Main objective: To display a list of helpful links to pages that could aid new mentors. One of the items should be on the Growth teams MediaWiki page, which will help keep mentors in the loop with new newcomer/mentor-related features.
Screenshot of the module resources (desktop)
Screenshot of the module resources (mobile)
Discovery & Strategy PhaseEdit
Initially, the team looked into relevant studies about mentorship and previous Wikipedia research on this topic. We also looked into the successes and learnings of the Teahouse, Adopt-a-user, and Mentorenprogramm projects. To gain more insight into mentorship and the needs of the community the team interviewed mentors from 7 different wikis and had them share their experience. Below are the main goals and objectives of the interview process.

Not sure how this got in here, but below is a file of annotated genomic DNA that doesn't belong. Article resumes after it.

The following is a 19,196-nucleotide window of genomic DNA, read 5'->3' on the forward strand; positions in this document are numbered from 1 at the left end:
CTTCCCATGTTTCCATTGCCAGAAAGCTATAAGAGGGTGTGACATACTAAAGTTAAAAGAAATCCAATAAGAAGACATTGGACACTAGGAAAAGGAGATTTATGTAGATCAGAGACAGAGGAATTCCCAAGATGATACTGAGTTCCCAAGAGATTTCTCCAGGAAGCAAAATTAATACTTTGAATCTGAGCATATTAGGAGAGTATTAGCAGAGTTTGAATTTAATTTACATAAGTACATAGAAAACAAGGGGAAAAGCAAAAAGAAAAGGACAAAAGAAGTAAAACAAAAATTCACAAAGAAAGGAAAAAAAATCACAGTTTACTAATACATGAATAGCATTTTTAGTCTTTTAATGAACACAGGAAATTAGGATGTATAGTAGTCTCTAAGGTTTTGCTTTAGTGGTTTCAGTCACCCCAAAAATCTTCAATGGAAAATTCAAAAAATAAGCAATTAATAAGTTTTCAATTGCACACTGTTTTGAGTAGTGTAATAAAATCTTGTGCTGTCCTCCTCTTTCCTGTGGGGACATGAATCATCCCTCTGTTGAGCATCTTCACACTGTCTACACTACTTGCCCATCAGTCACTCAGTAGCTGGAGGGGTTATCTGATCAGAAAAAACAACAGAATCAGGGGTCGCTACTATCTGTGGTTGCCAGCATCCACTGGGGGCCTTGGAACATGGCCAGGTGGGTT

The Research Goals & QuestionsEdit
The primary objective was to:
- Understand the mentor's motivations and attitudes regarding mentoring.
- Understand the mentor's processes and behaviors.
- Get to know their general profile.
The secondary objective was to:
- Understand how, where, and with what restrictions to design the mentor dashboard with.
The Target AudienceEdit
We interviewed mentors with a couple of years of editing experience and those who were part of the wikis to which the Growth team has deployed their features.
There were 19 responses to the mentorship questions. 6 of them were written responses while 13 were conducted through online video calls. The team reached out to various communities with the intent to interview diverse mentors from varying continents. Within the 2 week interview period mentors from 7 different wikis reached out (Arabic, Ukrainian, Czech, French, Russian, Hungarian, and Vietnamese). The interviewees were anywhere from 16-60 years old and had 2-18 years of editing experience.